Star Wars Episode VII: A Starship Named Nostalgia

Star Wars

Image source. Copyright Walt Disney Pictures, 2015.

The first thing you notice about the latest episode of Star Wars is just how much it reminds you of the good ol’ days. 32 years have passed since Return of the Jedi, 10 since the ending of the trashy prequel trilogy that singlehandedly tarnished the brand. But watch Luke, Leia, Han Solo, Chewbacca, C-3PO, R2-D2, and a whole host of new characters stride across the screen in this new release, and you feel like you’re a little kid again, gazing at the screen in childlike awe while John Williams’ magnificent theme booms and the story of happenings in a galaxy far, far away scrolls upwards in large, yellow font.

It’s not just the return of familiar characters that ups the nostalgia factor. Many of the plot elements of this latest episode, particularly towards the climactic confrontations at the finale, are straight out of A New Hope and The Empire Strikes Back. The driving conflict of the story, the production design, the score, the costumes, the protagonists and their humble origins, the antagonists and their various evil plans – in many places, it almost feels like all J.J. Abrams did was take the original trilogy and mix its most memorable elements together to make this seventh episode “new” for 2015. Memory lane is the road you find yourself traveling, a fact that gets hammered in when you instinctively find yourself identifying super-old Luke as the “new Yoda,” Rey the “new Luke,” Kylo the “new Vader,” Han Solo the “new Obi-Wan,” General Hux the “new Grand Moff Tarkin”…you could go on. Alas, we still don’t have a good Star Wars episode that doesn’t heavily rely on Joseph Campbell’s hero cycle for plot points.

But memory lane may not be an entirely bad way to go. The biggest thing going for Star Wars is its iconic, almost timeless status. Dialogue, plotline, character development, and nuance were never its strong suits. (Cough cough, prequels.) On the action front, films like The Dark Knight and The Dark Knight Rises do just as well as Star Wars, if not better, with far less melodrama and far more subtlety. It’s the nostalgia, the ubiquitous, archetypal nature of Star Wars the concept, that makes this new episode a success. Because in the end, Star Wars *is* fantasy movie-making. Mediocre, forgettable soap opera becomes so much more thanks to everything the very name itself of “Star Wars” has come to represent in our collective unconscious.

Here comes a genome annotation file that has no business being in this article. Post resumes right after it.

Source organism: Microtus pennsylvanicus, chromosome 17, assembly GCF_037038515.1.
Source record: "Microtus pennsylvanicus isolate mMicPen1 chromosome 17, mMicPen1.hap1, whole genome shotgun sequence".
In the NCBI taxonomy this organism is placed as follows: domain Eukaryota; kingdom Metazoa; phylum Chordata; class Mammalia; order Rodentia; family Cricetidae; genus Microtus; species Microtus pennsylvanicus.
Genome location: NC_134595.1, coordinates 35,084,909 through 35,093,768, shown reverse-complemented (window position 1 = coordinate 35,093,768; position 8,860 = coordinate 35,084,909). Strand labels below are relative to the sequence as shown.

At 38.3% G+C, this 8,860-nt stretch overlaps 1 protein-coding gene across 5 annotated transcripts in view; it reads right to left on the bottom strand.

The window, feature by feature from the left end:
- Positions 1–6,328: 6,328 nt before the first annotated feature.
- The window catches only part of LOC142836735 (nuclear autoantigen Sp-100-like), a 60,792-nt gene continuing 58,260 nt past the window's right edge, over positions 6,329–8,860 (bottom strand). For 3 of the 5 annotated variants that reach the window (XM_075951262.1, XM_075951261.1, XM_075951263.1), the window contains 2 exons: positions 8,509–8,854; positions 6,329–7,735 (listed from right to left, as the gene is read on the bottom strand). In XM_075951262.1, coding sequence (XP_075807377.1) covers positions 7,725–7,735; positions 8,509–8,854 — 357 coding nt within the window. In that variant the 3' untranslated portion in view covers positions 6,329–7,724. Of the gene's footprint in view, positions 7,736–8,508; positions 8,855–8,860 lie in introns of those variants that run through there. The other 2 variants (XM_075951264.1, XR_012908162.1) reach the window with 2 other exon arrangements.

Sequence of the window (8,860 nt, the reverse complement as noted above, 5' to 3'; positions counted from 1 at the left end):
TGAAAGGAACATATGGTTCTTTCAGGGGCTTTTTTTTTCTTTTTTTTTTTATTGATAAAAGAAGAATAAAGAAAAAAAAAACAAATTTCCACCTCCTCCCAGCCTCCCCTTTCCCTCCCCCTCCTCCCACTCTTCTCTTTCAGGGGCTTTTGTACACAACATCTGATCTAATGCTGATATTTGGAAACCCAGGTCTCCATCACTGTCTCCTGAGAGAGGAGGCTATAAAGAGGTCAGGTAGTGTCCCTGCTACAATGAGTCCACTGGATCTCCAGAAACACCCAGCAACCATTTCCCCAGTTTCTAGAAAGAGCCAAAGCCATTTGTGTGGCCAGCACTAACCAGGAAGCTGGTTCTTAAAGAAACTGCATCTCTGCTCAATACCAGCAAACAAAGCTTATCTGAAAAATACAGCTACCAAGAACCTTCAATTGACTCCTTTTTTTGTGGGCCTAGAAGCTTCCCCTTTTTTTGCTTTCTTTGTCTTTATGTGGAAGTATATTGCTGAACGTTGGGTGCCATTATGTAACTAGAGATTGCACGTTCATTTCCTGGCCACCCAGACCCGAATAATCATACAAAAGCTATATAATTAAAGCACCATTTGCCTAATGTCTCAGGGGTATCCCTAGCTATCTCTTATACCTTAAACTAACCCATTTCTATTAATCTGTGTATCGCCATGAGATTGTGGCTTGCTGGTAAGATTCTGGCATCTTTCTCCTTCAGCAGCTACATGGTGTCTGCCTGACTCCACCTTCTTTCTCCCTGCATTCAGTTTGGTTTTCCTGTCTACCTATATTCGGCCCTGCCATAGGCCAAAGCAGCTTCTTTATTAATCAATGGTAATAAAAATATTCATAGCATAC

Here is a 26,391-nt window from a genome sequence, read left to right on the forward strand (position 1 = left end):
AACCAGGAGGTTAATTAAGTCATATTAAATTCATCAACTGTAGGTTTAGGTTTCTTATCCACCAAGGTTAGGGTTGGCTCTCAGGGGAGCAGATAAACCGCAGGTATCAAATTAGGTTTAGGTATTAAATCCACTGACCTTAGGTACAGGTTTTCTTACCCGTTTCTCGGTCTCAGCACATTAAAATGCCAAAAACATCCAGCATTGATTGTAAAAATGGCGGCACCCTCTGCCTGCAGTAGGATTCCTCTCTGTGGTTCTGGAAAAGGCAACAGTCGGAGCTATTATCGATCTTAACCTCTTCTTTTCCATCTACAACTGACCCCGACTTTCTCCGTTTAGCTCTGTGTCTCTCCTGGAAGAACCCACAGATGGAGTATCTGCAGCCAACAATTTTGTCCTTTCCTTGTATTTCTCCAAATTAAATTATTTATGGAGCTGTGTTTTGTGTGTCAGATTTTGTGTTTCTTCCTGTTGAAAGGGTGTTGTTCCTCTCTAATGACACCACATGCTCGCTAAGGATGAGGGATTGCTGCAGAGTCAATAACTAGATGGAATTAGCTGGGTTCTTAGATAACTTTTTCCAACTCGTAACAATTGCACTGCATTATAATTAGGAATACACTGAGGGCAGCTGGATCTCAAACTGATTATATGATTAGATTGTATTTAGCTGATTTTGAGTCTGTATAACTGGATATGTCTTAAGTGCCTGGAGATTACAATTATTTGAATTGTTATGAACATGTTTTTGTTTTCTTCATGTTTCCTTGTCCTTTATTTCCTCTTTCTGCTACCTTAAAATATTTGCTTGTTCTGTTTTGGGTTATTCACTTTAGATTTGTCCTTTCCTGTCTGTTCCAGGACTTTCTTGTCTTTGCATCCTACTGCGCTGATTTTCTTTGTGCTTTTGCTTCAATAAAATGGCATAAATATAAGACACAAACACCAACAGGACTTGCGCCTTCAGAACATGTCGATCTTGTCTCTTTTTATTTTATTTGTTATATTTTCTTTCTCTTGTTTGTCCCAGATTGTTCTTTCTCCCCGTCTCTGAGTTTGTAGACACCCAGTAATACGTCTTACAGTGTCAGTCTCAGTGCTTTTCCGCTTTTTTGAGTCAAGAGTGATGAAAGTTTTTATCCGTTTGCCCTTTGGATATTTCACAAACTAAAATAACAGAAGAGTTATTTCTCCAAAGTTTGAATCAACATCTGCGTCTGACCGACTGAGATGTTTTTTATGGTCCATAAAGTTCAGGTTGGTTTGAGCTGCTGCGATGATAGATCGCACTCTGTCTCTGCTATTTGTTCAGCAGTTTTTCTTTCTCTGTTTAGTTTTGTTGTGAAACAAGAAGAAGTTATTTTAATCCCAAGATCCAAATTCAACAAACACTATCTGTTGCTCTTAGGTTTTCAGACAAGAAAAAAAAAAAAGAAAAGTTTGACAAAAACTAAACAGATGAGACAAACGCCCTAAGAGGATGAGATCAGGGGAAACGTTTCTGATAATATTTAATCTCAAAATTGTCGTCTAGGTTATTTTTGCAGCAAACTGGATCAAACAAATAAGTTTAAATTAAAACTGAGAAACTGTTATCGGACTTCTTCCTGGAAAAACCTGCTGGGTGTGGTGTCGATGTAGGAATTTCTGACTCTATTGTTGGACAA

And in all fairness, Abrams has definitely made a few, much-needed updates in this episode. Instead of defaulting to the CGI that clogged up the prequels, he actually bothered to physically make most of the set pieces in this episode. The landscapes here no longer seem like remote fantasy worlds only computers could dream up; in fact, they usually feel intimately, searingly real. Aside from that, BB-8, the new droid robot, is also undeniably adorable. And it is nice to see that the latest practitioner of the dark side of the Force actually takes off his mask every now and then, as opposed to a certain someone else.

Most other movies would sink with flaws like so-so dialogue and a predictable plotline. But not Star Wars. Not a film series so legendary and universal that 80-year old grandmothers in the middle of rural China who don’t speak a word of English have Darth Vader calendars hanging on their walls. (Really really.) For two hours, Abrams has given us another chance to relive the majestic splendor of the old days, when lone warriors battled malicious dark forces in the ultimate, cosmic war between good and evil. Everyone loves a good, epic fairy tale of chivalry and mighty powers. The Force Awakens is just that fairy tale, and so much more.

Vital Stats:

Star Wars: The Force Awakens (2015)

Starring: Daisy Ridley, John Boyega, Adam Driver, Lupita Nyong’o, Harrison Ford, Carrie Fisher, Mark Hamill

Running Time: 136 minutes

Rating: PG-13

Produced by: J.J. Abrams, Kathleen Kennedy, Bryan Burk

Directed by: J.J. Abrams

Written by: J.J. Abrams, George Lucas, Lawrence Kasdan, Michael Arndt